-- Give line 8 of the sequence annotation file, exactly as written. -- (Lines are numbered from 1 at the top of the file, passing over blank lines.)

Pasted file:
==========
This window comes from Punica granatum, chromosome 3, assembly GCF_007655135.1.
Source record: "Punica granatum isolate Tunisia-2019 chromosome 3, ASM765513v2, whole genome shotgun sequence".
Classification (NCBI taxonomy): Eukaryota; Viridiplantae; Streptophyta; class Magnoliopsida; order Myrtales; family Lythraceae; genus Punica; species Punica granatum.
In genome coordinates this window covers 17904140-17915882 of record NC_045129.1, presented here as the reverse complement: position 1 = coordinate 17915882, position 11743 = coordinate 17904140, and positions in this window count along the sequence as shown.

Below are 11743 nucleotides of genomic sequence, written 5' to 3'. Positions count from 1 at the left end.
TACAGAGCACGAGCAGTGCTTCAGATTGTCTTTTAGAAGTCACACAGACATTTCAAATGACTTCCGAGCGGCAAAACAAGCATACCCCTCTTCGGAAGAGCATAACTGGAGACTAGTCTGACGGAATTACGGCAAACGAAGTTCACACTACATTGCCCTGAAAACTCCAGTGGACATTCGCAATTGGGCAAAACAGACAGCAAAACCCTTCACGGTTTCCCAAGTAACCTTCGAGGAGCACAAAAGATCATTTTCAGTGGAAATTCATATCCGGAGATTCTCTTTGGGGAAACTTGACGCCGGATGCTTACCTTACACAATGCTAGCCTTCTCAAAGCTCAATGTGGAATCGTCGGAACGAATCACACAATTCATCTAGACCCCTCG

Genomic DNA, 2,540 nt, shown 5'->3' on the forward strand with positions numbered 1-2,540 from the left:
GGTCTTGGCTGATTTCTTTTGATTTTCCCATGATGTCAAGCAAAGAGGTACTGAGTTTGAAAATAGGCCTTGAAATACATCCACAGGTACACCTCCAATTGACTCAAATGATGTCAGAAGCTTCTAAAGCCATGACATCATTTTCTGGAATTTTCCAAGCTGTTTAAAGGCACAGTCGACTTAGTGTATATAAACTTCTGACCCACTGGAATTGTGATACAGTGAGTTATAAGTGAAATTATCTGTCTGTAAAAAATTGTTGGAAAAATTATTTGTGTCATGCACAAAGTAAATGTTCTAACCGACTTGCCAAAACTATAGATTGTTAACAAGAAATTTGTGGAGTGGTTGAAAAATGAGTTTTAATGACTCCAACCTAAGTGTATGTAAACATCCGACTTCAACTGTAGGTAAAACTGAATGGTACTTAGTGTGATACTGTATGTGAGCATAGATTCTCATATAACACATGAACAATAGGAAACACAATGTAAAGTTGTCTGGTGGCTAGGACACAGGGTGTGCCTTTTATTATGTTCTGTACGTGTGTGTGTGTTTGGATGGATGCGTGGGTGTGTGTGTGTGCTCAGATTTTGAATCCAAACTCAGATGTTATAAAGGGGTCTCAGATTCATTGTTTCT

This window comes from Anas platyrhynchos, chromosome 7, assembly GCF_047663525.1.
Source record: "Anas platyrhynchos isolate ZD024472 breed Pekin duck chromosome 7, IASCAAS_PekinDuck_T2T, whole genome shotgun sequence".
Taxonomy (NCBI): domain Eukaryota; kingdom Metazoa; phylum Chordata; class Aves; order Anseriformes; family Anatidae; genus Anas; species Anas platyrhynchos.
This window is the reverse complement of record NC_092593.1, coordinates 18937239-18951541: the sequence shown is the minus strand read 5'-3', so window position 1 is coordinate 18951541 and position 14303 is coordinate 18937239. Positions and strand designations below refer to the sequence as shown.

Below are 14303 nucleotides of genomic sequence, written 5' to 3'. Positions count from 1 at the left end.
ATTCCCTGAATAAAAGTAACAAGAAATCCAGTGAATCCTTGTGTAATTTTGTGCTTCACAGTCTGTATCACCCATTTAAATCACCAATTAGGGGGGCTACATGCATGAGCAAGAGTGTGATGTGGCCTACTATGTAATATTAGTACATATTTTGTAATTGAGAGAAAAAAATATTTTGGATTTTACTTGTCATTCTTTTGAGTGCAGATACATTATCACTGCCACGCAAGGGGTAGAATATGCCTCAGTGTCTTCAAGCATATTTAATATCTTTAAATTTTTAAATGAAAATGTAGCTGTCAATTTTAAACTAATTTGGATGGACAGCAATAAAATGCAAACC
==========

GGTCTTGGCTGATTTCTTTTGATTTTCCCATGATGTCAAGCAAAGAGGTACTGAGTTTGAAAATAGGCCTTGAAATACATCCACAGGTACACCTCCAATTGACTCAAATGATGTCAGAAGCTTCTAAAGCCATGACATCATTTTCTGGAATTTTCCAAGCTGTTTAAAGGCACAGTCGACTTAGTGTATATAAACTTCTGACCCACTGGAATTGTGATACAGTGAGTTATAAGTGAAATTATCTGTCTGTAAAAAATTGTTGGAAAAATTATTTGTGTCATGCACAAAGTAAATGTTCTAACCGACTTGCCAAAACTATAGATTGTTAACAAGAAATTTGTGGAGTGGTTGAAAAATGAGTTTTAATGACTCCAACCTAAGTGTATGTAAACATCCGACTTCAACTGTAGGTAAAACTGAATGGTACTTAGTGTGATACTGTATGTGAGCATAGATTCTCATATAACACATGAACAATAGGAAACACAATGTAAAGTTGTCTGGTGGCTAGGACACAGGGTGTGCCTTTTATTATGTTCTGTACGTGTGTGTGTGTTTGGATGGATGCGTGGGTGTGTGTGTGTGCTCAGATTTTGAATCCAAACTCAGATGTTATAAAGGGGTCTCAGATTCATTGTTTCT